About Coronary Artery Disease
Coronary Artery Disease (CAD) is a life-threatening condition and leading cause of death in men and women in the United States. CAD occurs when a fatty material called plaque builds up on the walls of arteries that supply blood to the heart. The plaque buildup causes the arteries to harden and narrow (atherosclerosis), reducing blood flow. The risk of CAD increases if a person has one or more of the following: high blood pressure, abnormal cholesterol levels, diabetes, or family history of early heart disease. According to the American Heart Association, 16.3 million people in the United States have been diagnosed with CAD, the most common form of heart disease. Heart disease claims more than 600,000 lives in the United States each year. According to estimates, significant arterial calcium is present in nearly 40 percent of patients undergoing a percutaneous coronary intervention (PCI). Significant calcium contributes to poor outcomes and higher treatment costs in coronary interventions when traditional therapies are used, including a significantly higher occurrence of death and major adverse cardiac events (MACE).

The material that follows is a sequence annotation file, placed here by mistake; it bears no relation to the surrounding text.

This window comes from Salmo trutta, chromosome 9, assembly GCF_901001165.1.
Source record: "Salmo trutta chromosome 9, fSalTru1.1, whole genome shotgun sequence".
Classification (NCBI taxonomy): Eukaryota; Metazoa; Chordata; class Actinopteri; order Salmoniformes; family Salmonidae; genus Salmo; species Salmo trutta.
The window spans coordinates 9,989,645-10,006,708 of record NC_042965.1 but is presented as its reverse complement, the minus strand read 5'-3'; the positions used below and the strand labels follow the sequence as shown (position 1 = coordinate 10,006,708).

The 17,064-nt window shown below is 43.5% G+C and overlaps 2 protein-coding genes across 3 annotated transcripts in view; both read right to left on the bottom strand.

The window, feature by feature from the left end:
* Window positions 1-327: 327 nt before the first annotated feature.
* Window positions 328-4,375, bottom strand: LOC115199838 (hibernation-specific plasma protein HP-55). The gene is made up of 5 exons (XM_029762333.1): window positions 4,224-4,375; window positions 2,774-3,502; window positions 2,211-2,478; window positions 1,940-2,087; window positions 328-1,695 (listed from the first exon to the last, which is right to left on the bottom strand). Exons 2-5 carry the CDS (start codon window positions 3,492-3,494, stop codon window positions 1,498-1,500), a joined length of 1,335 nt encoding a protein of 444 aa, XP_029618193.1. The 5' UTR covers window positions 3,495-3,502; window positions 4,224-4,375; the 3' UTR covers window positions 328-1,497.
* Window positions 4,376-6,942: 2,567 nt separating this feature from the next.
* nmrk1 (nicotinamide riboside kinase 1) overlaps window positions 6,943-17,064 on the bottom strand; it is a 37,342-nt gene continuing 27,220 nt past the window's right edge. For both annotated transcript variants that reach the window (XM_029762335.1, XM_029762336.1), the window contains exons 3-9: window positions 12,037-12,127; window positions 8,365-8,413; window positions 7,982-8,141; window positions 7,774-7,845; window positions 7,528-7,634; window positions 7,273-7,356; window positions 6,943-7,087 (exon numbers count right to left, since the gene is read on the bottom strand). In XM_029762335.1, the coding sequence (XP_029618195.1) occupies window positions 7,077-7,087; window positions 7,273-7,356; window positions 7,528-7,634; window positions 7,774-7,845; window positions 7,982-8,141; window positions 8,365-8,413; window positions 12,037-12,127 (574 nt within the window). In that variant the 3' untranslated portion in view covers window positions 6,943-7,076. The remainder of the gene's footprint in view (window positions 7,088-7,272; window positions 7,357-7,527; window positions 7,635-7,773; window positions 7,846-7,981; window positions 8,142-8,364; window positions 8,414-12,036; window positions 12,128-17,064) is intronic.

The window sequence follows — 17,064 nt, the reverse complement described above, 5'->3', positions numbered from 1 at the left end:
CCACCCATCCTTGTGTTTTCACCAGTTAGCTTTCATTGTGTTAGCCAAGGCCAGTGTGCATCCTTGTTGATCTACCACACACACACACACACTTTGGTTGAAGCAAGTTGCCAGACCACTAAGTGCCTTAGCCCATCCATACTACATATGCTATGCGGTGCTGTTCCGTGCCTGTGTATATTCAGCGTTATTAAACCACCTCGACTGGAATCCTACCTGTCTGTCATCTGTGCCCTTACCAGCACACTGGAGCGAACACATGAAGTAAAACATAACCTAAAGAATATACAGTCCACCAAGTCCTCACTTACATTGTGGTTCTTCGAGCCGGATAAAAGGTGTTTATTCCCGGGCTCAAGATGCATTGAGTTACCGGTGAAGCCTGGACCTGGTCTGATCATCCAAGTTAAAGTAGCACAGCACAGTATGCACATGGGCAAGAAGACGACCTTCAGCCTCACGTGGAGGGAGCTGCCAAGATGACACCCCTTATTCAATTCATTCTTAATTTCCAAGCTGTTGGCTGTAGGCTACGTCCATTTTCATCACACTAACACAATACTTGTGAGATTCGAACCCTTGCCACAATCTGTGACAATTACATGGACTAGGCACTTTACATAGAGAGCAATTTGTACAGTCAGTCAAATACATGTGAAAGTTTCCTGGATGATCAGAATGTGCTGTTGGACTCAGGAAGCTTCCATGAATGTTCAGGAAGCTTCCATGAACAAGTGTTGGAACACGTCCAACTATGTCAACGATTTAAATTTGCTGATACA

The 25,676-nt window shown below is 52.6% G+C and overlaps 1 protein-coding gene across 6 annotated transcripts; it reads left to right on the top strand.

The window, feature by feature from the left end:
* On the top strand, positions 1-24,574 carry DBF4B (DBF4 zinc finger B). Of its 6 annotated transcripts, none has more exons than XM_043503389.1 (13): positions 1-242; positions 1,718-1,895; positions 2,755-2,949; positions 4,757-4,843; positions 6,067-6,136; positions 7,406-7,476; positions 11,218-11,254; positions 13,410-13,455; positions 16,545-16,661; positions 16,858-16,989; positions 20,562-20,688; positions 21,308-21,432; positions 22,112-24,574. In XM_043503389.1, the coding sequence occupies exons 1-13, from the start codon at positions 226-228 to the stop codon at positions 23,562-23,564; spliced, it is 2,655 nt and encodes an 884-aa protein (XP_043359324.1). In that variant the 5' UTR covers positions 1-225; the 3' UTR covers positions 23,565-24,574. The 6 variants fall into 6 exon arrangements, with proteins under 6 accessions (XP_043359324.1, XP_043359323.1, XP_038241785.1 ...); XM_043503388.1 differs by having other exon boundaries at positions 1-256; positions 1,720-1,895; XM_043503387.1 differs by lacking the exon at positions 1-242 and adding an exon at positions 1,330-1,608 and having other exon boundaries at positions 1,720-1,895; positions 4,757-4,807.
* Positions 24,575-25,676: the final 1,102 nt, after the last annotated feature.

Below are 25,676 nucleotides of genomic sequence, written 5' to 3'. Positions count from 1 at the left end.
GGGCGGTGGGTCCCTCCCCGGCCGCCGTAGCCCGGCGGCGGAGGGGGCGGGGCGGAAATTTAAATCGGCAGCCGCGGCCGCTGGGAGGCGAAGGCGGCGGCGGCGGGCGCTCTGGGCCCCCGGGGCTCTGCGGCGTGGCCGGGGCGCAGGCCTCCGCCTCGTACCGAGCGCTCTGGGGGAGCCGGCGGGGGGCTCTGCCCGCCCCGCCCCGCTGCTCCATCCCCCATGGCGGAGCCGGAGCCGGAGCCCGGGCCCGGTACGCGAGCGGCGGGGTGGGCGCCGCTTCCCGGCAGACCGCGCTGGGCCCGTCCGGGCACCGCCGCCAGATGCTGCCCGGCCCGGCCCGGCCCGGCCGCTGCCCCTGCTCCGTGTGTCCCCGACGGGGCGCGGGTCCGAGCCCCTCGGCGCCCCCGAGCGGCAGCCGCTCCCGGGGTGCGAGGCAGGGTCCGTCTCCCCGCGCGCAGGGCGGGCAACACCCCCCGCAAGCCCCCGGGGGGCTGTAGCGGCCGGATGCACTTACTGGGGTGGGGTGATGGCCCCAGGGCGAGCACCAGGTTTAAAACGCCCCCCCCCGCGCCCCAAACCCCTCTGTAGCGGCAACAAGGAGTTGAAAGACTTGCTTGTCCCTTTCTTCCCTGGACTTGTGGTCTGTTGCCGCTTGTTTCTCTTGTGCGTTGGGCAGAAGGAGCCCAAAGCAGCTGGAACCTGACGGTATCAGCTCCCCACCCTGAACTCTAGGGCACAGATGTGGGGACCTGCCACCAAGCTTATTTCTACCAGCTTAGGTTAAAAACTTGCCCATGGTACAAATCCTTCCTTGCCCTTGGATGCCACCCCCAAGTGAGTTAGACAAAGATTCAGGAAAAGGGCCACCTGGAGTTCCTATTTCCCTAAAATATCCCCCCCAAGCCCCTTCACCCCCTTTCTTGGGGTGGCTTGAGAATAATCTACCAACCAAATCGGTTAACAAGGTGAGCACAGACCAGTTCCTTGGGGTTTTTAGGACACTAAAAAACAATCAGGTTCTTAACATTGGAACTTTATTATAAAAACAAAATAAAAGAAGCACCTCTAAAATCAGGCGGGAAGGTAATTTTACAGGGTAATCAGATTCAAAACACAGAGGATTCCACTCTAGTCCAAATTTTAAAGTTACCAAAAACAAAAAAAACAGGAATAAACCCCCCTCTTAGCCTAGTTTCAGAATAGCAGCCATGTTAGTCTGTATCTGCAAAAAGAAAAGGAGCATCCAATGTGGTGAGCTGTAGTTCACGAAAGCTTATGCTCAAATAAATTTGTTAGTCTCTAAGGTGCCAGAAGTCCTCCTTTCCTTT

About Peripheral Arterial Disease
More than 12 million Americans, most over age 65, suffer from PAD, which is caused by the accumulation of plaque in peripheral arteries (commonly the pelvis or leg) reducing blood flow. Symptoms include leg pain when walking or at rest. Left untreated, PAD can lead to severe pain, immobility, non-healing wounds and eventually limb amputation. With risk factors such as diabetes and obesity on the rise, the prevalence of PAD is growing at double-digit rates.